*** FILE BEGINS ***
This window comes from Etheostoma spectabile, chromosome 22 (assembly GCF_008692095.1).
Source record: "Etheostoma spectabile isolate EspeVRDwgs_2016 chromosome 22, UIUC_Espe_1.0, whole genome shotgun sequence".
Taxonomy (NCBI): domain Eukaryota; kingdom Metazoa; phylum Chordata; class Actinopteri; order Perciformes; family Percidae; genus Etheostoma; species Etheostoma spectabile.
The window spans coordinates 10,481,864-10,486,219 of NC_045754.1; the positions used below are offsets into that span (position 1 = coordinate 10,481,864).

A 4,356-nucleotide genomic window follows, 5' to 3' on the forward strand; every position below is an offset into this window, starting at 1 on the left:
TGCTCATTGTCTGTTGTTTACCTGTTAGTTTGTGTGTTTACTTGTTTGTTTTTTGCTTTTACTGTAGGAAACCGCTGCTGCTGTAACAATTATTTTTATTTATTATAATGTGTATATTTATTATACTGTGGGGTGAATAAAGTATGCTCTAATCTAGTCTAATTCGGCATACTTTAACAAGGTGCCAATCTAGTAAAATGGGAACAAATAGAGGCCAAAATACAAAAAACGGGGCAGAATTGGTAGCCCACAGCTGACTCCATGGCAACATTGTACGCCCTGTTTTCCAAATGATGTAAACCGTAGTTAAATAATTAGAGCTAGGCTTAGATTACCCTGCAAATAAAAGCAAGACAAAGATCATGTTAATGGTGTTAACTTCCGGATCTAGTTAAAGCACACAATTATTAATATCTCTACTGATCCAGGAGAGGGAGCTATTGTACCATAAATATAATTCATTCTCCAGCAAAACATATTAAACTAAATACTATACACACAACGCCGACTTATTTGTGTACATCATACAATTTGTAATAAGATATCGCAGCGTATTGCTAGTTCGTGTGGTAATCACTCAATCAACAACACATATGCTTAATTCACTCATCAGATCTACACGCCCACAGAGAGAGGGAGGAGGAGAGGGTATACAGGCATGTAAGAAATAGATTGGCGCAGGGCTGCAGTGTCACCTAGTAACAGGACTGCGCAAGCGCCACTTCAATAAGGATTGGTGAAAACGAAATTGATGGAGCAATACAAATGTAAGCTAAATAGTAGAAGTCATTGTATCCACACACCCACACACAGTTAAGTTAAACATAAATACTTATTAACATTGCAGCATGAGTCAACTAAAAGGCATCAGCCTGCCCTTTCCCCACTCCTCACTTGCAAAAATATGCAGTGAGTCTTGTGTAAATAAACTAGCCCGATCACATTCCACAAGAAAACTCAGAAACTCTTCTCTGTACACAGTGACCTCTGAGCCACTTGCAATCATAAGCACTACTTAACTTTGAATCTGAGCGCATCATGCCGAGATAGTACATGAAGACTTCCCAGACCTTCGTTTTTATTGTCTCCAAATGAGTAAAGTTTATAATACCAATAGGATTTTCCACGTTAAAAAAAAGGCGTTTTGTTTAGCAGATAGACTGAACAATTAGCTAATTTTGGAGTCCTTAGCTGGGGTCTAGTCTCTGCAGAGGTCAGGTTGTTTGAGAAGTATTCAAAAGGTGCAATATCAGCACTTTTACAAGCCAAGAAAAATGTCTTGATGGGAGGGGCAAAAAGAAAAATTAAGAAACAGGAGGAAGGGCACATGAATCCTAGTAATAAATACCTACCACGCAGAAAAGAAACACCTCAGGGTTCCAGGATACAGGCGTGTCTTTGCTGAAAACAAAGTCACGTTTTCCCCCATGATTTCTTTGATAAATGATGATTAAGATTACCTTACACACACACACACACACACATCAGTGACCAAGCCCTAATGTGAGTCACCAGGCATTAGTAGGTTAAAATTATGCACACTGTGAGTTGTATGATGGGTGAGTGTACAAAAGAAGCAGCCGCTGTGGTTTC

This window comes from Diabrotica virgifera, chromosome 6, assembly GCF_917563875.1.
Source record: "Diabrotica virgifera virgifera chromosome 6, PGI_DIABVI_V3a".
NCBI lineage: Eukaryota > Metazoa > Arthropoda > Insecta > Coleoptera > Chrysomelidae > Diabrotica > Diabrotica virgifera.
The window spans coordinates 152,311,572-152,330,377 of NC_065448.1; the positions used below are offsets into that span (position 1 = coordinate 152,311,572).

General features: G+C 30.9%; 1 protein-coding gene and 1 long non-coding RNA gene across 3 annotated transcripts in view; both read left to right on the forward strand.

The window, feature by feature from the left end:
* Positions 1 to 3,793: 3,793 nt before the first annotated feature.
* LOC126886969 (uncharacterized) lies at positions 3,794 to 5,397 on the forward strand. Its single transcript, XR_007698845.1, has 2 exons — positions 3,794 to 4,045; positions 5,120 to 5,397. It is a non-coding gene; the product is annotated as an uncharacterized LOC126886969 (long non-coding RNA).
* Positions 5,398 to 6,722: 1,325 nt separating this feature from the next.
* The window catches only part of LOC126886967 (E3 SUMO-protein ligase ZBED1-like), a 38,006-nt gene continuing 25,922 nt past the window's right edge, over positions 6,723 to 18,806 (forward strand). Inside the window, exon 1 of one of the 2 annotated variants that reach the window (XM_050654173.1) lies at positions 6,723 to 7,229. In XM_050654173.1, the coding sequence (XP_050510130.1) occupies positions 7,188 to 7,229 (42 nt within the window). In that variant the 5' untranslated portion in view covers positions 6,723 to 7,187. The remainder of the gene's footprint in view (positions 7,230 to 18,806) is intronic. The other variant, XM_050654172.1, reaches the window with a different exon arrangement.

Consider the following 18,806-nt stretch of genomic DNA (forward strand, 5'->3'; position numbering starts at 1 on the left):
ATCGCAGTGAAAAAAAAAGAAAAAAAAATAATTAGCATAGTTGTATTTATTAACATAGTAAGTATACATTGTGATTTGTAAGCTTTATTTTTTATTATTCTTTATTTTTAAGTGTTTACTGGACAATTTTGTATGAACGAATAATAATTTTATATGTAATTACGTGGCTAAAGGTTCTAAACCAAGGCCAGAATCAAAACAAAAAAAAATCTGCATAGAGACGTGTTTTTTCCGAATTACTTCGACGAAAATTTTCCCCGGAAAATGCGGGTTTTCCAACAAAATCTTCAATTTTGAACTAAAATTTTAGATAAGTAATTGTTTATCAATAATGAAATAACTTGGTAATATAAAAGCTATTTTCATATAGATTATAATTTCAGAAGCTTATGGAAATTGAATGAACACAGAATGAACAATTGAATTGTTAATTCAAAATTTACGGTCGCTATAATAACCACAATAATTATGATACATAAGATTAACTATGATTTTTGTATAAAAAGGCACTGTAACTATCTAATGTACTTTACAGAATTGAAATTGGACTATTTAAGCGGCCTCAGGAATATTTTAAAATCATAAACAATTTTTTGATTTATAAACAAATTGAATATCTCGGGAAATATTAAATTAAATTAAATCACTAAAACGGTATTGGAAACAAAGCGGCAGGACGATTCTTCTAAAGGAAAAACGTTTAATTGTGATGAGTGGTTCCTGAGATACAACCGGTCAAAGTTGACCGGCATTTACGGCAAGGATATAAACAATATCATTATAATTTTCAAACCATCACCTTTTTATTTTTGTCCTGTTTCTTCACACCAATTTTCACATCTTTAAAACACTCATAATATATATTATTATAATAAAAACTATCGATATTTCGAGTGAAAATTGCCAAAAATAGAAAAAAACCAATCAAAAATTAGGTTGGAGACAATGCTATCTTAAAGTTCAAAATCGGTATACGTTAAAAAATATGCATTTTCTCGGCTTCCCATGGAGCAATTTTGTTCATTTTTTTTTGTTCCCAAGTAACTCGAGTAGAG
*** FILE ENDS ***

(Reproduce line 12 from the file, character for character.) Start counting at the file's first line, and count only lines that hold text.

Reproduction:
The window, feature by feature from the left end: